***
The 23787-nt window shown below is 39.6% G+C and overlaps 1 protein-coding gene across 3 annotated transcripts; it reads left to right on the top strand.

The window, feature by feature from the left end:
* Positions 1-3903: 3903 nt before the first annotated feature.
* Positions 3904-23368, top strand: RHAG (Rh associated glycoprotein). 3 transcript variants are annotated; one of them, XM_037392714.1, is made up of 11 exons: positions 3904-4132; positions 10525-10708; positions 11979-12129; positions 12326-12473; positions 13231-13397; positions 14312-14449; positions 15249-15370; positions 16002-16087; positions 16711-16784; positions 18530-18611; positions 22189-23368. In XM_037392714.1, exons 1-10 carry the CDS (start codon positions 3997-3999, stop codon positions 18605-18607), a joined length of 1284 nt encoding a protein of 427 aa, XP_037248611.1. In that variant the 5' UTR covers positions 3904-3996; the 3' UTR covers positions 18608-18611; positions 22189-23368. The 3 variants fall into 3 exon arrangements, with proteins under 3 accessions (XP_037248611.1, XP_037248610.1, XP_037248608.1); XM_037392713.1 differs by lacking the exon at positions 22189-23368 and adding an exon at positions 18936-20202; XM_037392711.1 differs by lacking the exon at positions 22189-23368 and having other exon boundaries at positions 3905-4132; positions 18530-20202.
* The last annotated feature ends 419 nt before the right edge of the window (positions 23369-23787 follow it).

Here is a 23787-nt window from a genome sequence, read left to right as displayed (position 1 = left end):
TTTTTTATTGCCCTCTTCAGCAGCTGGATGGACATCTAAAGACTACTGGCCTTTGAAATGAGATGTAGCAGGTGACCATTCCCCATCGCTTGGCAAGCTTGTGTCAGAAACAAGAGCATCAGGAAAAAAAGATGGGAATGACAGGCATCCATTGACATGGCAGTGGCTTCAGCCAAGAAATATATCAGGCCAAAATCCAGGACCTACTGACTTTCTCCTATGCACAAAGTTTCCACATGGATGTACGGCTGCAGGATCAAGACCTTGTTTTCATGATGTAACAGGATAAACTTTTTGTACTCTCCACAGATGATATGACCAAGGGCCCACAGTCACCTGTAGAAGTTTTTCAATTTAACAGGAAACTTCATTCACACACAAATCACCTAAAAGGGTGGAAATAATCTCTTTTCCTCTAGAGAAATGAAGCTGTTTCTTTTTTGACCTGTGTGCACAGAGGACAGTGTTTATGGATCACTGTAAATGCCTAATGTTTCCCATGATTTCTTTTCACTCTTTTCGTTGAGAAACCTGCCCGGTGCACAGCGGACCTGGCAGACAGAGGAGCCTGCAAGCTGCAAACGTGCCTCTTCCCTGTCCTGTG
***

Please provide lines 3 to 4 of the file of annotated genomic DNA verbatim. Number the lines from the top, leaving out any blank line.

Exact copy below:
* Positions 1-3903: 3903 nt before the first annotated feature.
* Positions 3904-23368, top strand: RHAG (Rh associated glycoprotein). 3 transcript variants are annotated; one of them, XM_037392714.1, is made up of 11 exons: positions 3904-4132; positions 10525-10708; positions 11979-12129; positions 12326-12473; positions 13231-13397; positions 14312-14449; positions 15249-15370; positions 16002-16087; positions 16711-16784; positions 18530-18611; positions 22189-23368. In XM_037392714.1, exons 1-10 carry the CDS (start codon positions 3997-3999, stop codon positions 18605-18607), a joined length of 1284 nt encoding a protein of 427 aa, XP_037248611.1. In that variant the 5' UTR covers positions 3904-3996; the 3' UTR covers positions 18608-18611; positions 22189-23368. The 3 variants fall into 3 exon arrangements, with proteins under 3 accessions (XP_037248611.1, XP_037248610.1, XP_037248608.1); XM_037392713.1 differs by lacking the exon at positions 22189-23368 and adding an exon at positions 18936-20202; XM_037392711.1 differs by lacking the exon at positions 22189-23368 and having other exon boundaries at positions 3905-4132; positions 18530-20202.